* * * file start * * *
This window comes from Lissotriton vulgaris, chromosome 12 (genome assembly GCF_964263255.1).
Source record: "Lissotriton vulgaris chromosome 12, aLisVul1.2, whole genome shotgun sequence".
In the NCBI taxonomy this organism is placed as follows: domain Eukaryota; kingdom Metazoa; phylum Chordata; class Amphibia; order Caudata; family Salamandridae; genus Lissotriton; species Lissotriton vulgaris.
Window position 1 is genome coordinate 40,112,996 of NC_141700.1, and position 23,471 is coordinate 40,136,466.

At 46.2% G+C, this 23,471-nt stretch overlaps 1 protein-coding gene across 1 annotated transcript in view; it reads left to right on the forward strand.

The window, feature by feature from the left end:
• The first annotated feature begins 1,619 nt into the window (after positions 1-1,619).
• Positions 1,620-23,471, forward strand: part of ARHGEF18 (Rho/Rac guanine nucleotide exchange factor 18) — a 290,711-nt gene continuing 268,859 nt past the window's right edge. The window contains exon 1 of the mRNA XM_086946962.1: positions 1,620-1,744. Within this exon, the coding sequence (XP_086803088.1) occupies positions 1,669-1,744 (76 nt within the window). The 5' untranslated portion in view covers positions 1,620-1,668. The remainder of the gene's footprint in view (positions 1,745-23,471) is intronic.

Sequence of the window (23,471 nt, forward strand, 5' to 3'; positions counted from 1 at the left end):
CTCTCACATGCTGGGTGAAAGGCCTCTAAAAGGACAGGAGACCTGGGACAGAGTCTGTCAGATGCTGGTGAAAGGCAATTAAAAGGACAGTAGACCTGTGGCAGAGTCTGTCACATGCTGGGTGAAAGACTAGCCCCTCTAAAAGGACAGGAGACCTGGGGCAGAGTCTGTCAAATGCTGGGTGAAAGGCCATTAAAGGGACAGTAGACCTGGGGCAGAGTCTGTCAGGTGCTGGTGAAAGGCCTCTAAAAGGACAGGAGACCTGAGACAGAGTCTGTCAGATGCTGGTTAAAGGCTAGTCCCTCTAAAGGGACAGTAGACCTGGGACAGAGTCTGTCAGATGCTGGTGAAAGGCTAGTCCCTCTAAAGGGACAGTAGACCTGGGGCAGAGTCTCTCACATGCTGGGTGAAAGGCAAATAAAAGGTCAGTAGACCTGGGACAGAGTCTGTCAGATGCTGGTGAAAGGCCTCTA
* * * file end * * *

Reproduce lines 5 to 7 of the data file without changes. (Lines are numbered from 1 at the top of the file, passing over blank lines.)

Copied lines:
At 46.2% G+C, this 23,471-nt stretch overlaps 1 protein-coding gene across 1 annotated transcript in view; it reads left to right on the forward strand.

The window, feature by feature from the left end:
• The first annotated feature begins 1,619 nt into the window (after positions 1-1,619).